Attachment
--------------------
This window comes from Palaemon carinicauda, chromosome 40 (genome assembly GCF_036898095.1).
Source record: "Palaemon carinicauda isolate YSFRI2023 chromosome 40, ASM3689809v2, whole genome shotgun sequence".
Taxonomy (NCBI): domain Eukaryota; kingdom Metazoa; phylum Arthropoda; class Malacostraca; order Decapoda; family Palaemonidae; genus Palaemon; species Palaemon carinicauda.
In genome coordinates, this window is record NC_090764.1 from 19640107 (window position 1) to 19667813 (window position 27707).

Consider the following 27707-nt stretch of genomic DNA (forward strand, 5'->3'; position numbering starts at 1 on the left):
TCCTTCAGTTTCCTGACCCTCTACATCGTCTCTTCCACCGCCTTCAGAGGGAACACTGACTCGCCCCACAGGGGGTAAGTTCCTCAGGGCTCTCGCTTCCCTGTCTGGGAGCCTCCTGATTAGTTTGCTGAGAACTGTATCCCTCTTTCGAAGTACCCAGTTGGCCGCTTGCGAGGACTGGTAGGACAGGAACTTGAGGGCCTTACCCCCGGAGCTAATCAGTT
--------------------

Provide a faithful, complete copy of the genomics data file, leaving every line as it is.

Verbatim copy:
This window comes from Palaemon carinicauda, chromosome 40 (genome assembly GCF_036898095.1).
Source record: "Palaemon carinicauda isolate YSFRI2023 chromosome 40, ASM3689809v2, whole genome shotgun sequence".
Taxonomy (NCBI): domain Eukaryota; kingdom Metazoa; phylum Arthropoda; class Malacostraca; order Decapoda; family Palaemonidae; genus Palaemon; species Palaemon carinicauda.
In genome coordinates, this window is record NC_090764.1 from 19640107 (window position 1) to 19667813 (window position 27707).

Consider the following 27707-nt stretch of genomic DNA (forward strand, 5'->3'; position numbering starts at 1 on the left):
TCCTTCAGTTTCCTGACCCTCTACATCGTCTCTTCCACCGCCTTCAGAGGGAACACTGACTCGCCCCACAGGGGGTAAGTTCCTCAGGGCTCTCGCTTCCCTGTCTGGGAGCCTCCTGATTAGTTTGCTGAGAACTGTATCCCTCTTTCGAAGTACCCAGTTGGCCGCTTGCGAGGACTGGTAGGACAGGAACTTGAGGGCCTTACCCCCGGAGCTAATCAGTT